After the Fuscos had been working without pay for a year, however, NorthPoint told them that the service contracts had fallen through. The Fuscos sued NorthPoint, asserting (among other claims) a deception claim under section 75-1.1.

U.S. District Judge Graham Mullen denied NorthPoint’s motion to dismiss. The court stressed that NorthPoint’s deceptive conduct occurred before the employment relationship began.

The court’s reasoning turned solely on timing. The court wrote: “When [NorthPoint’s] conduct allegedly occurred, there was no ‘employer-employee’ relationship.”

Fusco highlights several problems with a timing-based approach to the employment exemption.

First, a timing test can involve question-begging distinctions. Consider Fusco, for example. If NorthPoint was lying to the Fuscos before they began work, it no doubt continued the lies during the employment, to keep the Fuscos working for free. Whether the Fuscos alleged this common-sense point or not, it shows that the fact pattern had more of a connection with the employment relationship than the court’s analysis suggested.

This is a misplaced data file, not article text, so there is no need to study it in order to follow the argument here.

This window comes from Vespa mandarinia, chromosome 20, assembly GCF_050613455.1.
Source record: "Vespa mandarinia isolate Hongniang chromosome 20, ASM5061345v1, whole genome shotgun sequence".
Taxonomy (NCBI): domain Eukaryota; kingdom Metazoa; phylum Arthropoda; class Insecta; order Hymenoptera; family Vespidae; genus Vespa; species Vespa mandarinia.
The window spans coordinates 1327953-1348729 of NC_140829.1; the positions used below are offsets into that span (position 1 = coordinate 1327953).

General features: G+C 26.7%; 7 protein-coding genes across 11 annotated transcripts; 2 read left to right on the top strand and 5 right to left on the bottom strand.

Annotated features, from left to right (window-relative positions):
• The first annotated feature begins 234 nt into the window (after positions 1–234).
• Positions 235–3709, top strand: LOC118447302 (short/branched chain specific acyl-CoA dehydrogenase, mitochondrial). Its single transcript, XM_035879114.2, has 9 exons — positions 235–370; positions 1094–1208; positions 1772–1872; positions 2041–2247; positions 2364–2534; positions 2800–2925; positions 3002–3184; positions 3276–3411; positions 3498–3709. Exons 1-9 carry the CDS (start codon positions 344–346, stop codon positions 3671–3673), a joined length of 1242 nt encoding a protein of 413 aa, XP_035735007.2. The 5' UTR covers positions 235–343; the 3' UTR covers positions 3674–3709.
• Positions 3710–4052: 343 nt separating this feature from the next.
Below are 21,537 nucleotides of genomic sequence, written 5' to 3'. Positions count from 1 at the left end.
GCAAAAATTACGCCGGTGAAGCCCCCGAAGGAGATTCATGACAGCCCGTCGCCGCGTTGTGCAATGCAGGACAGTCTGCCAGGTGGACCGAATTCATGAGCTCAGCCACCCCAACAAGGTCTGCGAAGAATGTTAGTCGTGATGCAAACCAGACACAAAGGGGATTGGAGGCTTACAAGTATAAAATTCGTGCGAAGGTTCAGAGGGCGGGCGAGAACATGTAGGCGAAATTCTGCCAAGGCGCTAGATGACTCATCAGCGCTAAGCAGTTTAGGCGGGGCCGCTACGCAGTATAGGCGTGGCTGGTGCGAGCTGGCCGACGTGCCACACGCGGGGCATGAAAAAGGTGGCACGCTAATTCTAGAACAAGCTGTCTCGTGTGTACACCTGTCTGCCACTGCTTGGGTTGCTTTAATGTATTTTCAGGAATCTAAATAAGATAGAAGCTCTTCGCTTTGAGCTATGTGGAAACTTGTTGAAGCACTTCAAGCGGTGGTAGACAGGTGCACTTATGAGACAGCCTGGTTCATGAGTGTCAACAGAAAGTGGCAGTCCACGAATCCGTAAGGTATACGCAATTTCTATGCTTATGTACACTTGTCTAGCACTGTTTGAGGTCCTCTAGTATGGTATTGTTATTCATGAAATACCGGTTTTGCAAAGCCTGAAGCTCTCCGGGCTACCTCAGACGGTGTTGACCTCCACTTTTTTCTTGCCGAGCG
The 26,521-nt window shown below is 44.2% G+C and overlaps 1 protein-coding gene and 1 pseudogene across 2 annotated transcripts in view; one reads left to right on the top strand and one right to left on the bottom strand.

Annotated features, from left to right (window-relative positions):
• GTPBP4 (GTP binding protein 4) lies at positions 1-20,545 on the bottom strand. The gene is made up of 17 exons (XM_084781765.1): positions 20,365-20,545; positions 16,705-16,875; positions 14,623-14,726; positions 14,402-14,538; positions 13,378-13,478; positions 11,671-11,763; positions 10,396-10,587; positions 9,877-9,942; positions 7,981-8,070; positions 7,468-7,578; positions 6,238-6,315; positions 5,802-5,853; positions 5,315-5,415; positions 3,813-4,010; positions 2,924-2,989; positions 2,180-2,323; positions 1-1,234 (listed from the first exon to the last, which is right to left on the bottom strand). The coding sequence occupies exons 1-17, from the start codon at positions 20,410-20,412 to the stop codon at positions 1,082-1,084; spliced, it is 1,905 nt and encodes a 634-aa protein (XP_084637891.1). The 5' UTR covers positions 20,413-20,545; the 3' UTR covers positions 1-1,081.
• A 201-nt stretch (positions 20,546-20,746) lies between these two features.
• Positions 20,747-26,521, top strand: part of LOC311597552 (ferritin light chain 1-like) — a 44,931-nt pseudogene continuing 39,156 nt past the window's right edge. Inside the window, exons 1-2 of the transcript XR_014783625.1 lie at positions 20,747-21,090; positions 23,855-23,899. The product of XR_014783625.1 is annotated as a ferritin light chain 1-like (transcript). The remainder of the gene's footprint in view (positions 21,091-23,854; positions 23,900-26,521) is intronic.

Second, focusing on timing alone can lead to inconsistent outcomes. For example, decisions before Fusco have gone both ways on whether the employment exemption applies to pre-employment events.

Third, a timing-based analysis is unmoored from the policies that underlie the employment exemption. The court in Fusco did not ask whether NorthPoint and the Fuscos had anything like a buyer-seller interaction, or whether other statutes and regulations governed their relationship. These questions might not have changed the outcome of the motion to dismiss, but they would have allowed the parties and the court to compare the case more effectively with other cases on the employment exemption.